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Marty Krofft dead: HR Pufnstuf, Land of the Lost creator dies

Marty Krofft, the TV creator behind the iconic children’s shows “The Banana Splits Adventure Hour,” “H.R. Pufnstuf” and “Land of the Lost,” died from kidney failure on Saturday in Los Angeles, his representatives told the Associated Press. He was 86.

Dubbed the “King of Saturday Mornings,” Marty and his brother Sid were puppeteers-turned-producers whose kids shows, which prominently featured elaborate dolls and puppets, changed the children’s TV landscape. The two were also behind the classic series “Sigmund and the Sea Monsters” and “D.C. Follies,” and primetime variety shows “Donny and Marie” and “Barbara Mandrell and the Mandrell Sisters.”

Sid paid tribute to his brother in an Instagram post on Saturday night.

“I’m heartbroken over the loss of my baby brother,” he wrote. “I really know that all of you meant the world to him. It’s YOU that made this all happen. Thank you for being there with us all these years.”

The brothers (and the fantastical “H.R. Pufnstuf”) returned to TV in 2016 with the Nickelodeon show “Mutt & Stuff”; Marty was 78 at the time and Sid was 86.

“Marty is sharp and tuned in to what audiences want, and is, in a good way, aggressive and sticks to his guns,” Greg Siegel, a development executive at Legendary Digital Media, told The Times in 2016.

Born in Montreal on April 9, 1937, Marty is the youngest of four brothers, born to Russian parents.

Sid, left, and Marty Krofft stand next to H.R. Pufnstuf in 1998 during at an auction celebrating 50 years of the brothers’ creations.

(John Hayes / Associated Press)

Sid created a successful puppet show that toured the world during the 1940s, which led him to work in vaudeville. Marty, who used his brother’s old puppets to follow suit in New York, eventually joined Sid in Hollywood in the 1950s. In 1961, they premiered “Les Poupees de Paris,” an adult-themed puppet show, at a dinner club in Los Angeles. Mae West, Richard Nixon and Liberace were in the audience on opening night. Their expertise brought them to TV, where they became two of the biggest producers for decades.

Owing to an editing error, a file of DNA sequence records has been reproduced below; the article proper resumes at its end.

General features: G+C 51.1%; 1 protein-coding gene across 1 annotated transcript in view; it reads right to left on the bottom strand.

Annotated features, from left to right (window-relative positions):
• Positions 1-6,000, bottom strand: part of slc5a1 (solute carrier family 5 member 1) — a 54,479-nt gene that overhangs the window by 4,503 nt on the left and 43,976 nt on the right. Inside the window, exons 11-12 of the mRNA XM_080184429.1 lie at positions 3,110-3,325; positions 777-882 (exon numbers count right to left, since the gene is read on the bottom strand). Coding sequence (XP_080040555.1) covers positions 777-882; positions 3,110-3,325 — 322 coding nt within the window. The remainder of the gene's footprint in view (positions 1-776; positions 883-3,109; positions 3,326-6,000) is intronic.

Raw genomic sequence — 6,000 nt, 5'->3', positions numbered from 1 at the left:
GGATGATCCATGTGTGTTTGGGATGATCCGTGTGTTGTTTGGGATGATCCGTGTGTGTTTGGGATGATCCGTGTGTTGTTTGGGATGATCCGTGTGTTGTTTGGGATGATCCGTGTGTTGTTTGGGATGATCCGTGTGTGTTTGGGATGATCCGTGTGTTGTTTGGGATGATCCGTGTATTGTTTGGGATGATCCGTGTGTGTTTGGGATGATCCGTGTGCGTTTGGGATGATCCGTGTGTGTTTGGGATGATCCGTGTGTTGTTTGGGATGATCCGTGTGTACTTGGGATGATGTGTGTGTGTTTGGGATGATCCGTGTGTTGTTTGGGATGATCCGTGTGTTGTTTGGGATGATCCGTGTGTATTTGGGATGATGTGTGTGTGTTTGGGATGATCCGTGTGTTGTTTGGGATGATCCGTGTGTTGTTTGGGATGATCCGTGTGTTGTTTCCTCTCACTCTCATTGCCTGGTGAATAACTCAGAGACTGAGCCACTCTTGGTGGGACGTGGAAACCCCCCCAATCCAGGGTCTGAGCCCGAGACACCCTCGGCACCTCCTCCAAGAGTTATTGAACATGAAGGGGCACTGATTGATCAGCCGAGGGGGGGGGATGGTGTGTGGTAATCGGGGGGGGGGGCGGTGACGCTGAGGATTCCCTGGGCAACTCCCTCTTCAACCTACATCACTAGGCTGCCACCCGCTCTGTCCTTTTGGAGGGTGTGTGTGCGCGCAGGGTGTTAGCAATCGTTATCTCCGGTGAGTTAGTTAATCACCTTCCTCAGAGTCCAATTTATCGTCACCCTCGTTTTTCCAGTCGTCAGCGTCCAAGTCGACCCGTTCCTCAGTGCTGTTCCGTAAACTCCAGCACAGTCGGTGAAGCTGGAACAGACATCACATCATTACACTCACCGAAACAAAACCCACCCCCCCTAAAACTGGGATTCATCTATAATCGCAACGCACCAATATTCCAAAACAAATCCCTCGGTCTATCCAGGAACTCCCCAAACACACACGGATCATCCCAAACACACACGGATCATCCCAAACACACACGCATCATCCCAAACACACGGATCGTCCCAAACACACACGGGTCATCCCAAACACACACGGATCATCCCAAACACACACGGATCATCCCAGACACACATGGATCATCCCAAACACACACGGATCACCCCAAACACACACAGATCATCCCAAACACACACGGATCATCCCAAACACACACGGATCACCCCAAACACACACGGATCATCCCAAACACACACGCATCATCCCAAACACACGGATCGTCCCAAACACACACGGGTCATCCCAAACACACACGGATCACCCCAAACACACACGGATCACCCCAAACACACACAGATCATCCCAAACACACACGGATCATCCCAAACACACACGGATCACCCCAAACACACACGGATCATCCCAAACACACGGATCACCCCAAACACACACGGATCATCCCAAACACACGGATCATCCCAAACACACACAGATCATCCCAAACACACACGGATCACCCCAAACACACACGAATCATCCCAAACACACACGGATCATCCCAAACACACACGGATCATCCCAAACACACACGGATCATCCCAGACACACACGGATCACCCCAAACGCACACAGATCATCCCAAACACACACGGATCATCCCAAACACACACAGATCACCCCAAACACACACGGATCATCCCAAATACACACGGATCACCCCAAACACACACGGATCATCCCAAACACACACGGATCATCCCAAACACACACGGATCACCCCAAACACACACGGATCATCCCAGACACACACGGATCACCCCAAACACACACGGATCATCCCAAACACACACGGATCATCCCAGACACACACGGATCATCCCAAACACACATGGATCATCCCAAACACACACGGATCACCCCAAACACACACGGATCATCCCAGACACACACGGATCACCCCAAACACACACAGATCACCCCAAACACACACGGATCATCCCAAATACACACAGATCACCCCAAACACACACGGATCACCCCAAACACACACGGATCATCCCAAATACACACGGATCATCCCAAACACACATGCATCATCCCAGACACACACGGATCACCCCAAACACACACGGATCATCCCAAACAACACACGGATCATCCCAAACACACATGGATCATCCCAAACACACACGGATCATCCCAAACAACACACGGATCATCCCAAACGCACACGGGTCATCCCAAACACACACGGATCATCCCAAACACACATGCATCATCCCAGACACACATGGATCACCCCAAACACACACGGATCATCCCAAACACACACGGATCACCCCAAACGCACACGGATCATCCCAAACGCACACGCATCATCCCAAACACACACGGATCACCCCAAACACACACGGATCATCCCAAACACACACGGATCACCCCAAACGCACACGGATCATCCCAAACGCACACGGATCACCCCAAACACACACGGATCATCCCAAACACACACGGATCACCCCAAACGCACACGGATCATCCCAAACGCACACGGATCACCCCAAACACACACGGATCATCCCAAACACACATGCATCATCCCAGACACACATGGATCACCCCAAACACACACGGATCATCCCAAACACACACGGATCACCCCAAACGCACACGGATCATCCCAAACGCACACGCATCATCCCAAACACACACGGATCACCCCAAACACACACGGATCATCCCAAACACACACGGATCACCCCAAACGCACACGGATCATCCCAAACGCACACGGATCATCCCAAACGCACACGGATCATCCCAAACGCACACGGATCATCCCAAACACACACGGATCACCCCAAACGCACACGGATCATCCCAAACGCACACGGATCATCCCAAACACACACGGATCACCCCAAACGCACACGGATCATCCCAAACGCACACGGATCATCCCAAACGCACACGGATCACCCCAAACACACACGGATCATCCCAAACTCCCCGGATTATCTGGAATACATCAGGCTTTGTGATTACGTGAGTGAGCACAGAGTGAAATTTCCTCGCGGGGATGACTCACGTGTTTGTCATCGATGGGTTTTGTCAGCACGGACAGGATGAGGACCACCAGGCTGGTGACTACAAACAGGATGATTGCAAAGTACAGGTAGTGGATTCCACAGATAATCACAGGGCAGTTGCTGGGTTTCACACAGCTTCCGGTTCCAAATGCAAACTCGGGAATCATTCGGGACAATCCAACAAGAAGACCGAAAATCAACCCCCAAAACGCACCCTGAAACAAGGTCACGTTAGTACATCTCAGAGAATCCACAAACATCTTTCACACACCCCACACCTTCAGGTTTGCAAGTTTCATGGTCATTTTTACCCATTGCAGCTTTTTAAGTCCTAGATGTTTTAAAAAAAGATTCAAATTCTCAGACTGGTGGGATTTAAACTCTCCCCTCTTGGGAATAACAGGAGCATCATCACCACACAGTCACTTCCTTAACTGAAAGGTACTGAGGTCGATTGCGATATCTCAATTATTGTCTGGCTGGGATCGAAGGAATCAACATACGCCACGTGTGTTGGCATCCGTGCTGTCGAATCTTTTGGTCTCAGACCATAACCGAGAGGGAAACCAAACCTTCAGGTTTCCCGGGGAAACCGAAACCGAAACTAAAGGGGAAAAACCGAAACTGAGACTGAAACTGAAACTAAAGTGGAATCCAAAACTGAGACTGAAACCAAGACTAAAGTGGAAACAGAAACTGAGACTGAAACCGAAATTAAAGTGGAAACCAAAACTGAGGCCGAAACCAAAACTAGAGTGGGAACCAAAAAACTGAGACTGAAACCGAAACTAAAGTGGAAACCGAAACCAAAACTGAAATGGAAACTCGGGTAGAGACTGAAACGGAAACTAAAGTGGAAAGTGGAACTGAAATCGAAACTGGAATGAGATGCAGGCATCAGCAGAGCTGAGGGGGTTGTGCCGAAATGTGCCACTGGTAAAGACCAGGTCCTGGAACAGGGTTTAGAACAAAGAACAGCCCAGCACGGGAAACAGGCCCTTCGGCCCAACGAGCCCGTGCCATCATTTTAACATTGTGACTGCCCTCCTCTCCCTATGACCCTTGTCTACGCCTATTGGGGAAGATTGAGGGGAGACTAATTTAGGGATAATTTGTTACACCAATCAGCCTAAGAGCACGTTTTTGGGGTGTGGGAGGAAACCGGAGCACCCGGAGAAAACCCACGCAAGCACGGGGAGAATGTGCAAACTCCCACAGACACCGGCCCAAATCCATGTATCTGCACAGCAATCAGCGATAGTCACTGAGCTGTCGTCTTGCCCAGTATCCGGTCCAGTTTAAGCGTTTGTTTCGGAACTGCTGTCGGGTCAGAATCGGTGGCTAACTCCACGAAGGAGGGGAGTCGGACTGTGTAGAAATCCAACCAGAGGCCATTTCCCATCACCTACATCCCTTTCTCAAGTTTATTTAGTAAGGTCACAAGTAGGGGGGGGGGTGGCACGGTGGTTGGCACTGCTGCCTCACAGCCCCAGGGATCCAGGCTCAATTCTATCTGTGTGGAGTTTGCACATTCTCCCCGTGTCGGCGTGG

Marty was known as the business brain of Sid & Marty Krofft Pictures, making sure that the shows were inventive and on budget.

“We couldn’t really afford to do a lot of what we wanted in the beginning. We had to paint the backgrounds and the floors on the shows, for crying out loud,” Krofft told the Times.

When the movie adaptation of “Land of the Lost” was produced, Marty called it “The Krofft era,” touting their stockpile of intellectual property as “the next Marvel Comics” to the Times in 2008. In the same article, the Kroffts admitted that much of their family history as reported was the fictional product of a publicist in the 1940s.

The Krofft brothers’ reputation for creating shows with heart led contemporary names like Oscar-winning composer Alan Menken and “Downton Abbey” creator Julian Fellowes to collaborate with them on remakes of “Lidsville” and “H.R. Pufnstuf,” respectively. Those projects were never produced, but showed the respect many had for their creativity.

The brothers were known to fight often, as siblings do, but in recent years, the squabbling turned into a legal entanglement as Sid sued Marty over business dealings and profits.

The duo was honored with a lifetime achievement award at the Daytime Emmys in 2018 and received stars on the Hollywood Walk of Fame in 2020.

In addition to Sid, Krofft is survived by another brother, Harry; three daughters, Deanna Krofft-Pope, Kristina Krofft and Kendra Krofft; five grandchildren; and one great-grandchild.


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